Sweet poison

Preparations were underway to airlift five LKG students of Mt. Kanchan Valley Boarding School at Ravi bazar, Phidim, to Kathmandu after they started vomiting non-stop after eating some plastic-wrapped sweets on Tuesday. Two of them were in a critical condition. Following their vomiting fits, all five had lost consciousness. If it was a case of food poisoning, there could be two sources of adulteration. One, the sweetshop that might have used stale and inedible material or failed to maintain proper hygiene and two, the PVC plastic bag, which can contaminate food products under certain conditions.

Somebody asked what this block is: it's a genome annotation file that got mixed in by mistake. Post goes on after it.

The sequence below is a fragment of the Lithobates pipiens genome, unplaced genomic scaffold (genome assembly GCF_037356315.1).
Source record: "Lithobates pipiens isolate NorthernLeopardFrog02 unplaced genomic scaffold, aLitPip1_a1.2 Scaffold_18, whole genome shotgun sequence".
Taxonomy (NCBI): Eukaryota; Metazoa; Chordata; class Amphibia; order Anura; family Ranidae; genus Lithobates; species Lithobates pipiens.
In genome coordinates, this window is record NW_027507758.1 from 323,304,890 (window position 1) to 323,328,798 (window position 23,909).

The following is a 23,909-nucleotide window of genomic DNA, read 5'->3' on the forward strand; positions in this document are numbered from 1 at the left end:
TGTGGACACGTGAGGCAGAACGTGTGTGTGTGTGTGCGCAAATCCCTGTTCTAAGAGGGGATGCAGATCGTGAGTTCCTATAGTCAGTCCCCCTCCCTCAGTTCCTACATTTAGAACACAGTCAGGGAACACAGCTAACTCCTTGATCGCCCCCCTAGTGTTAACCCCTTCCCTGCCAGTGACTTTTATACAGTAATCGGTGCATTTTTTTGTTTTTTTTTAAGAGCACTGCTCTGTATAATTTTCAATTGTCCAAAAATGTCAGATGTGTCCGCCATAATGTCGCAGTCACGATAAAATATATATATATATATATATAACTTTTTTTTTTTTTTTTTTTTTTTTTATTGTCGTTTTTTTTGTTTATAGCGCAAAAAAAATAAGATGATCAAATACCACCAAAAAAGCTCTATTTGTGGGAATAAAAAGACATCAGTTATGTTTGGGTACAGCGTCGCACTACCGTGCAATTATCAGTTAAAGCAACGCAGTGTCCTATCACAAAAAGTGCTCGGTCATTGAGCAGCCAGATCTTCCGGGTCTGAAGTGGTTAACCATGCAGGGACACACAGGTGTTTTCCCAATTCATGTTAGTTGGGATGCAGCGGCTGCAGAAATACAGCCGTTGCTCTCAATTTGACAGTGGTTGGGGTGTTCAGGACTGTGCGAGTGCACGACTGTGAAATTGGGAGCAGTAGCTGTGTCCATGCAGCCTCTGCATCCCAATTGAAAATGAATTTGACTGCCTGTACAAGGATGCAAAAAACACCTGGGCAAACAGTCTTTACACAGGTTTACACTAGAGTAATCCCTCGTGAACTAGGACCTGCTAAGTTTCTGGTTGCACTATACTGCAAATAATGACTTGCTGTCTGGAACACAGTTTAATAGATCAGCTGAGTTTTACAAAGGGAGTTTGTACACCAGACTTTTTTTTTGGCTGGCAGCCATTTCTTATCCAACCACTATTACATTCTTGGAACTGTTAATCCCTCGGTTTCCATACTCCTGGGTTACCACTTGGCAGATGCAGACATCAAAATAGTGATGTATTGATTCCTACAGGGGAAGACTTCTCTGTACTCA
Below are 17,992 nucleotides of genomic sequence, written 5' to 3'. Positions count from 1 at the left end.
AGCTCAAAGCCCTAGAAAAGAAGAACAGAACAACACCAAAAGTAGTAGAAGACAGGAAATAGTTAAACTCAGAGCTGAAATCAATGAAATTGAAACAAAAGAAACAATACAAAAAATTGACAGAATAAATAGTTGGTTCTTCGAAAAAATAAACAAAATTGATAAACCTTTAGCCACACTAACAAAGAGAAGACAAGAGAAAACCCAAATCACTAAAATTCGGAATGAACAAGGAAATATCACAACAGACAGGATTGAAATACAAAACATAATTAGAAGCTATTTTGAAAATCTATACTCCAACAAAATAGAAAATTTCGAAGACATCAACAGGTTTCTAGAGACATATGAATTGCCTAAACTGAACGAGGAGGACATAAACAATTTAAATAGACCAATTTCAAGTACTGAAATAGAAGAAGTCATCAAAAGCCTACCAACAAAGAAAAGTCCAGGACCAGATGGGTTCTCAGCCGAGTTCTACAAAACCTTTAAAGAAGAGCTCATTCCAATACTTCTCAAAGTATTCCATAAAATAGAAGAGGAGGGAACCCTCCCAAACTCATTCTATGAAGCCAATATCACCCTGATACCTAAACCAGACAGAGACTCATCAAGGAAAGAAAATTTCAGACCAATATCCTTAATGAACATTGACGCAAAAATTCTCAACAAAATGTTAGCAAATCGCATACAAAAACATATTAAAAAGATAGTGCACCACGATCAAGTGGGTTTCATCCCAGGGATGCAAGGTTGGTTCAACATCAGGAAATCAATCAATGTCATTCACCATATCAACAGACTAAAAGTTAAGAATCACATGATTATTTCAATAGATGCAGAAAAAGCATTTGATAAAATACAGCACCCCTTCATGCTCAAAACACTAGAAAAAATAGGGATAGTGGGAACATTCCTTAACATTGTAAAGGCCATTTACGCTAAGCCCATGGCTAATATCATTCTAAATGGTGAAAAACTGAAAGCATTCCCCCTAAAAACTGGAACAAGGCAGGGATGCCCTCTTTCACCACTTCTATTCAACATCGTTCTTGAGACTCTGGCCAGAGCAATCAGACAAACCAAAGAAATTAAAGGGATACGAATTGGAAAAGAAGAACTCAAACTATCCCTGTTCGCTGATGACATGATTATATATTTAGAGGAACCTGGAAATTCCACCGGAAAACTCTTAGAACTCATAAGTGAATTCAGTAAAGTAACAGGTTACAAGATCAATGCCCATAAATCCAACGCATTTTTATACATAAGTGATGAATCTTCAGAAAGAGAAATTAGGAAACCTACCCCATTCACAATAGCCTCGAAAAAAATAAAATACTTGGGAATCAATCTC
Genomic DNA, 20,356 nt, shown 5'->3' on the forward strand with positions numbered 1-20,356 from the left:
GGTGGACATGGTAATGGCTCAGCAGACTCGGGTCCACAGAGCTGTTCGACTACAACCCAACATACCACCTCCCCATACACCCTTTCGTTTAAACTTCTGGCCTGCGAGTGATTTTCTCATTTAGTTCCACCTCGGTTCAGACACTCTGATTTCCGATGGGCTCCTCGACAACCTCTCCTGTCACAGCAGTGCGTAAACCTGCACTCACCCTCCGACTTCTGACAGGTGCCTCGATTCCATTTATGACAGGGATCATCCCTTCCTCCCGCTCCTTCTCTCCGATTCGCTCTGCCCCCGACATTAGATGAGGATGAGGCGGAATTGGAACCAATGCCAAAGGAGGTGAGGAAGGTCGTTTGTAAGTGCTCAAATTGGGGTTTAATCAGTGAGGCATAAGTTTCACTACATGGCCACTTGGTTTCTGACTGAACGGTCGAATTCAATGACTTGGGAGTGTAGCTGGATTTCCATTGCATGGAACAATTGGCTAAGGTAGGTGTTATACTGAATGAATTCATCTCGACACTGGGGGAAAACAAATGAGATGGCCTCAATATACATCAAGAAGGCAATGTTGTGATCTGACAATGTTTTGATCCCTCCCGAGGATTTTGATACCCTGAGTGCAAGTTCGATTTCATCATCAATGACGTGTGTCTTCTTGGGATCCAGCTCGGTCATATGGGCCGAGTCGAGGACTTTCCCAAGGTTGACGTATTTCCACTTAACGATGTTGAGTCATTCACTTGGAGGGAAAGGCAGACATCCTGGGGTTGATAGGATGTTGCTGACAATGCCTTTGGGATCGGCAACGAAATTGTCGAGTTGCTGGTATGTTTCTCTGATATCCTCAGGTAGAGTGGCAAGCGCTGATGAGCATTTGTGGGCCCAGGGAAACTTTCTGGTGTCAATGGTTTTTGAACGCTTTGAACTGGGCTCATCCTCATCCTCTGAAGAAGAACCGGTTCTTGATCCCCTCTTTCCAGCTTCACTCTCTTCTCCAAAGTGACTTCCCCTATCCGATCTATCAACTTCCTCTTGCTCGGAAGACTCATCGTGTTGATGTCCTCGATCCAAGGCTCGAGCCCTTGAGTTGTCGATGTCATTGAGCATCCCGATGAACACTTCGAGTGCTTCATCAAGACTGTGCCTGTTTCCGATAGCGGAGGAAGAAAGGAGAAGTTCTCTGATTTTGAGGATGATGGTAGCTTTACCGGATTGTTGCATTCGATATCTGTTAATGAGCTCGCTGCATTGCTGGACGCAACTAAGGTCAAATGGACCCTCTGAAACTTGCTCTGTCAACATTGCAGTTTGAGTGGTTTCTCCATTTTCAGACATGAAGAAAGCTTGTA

The unhygienic practices some sweet makers indulge in pose huge health hazards to the people, even in Kathmandu. Food inspectors are desperately in short supply. The Department of Food Technology and Quality Control (DFTQC) laments that it has a meagre 45 food inspectors across the country at a time it needs more than 1,000. Similarly, the awareness concerning the risks of using PVC plastic bags to wrap food products is dismal right across Nepal. Not long ago, around 40 students at a Lalitpur school had fallen ill after consuming cheap candies. It is primarily the responsibility of schools to make their students knowledgeable about the health risks of adulterated food products. And it is incumbent upon the government to employ more inspectors and to ensure that the schools are indeed doing so.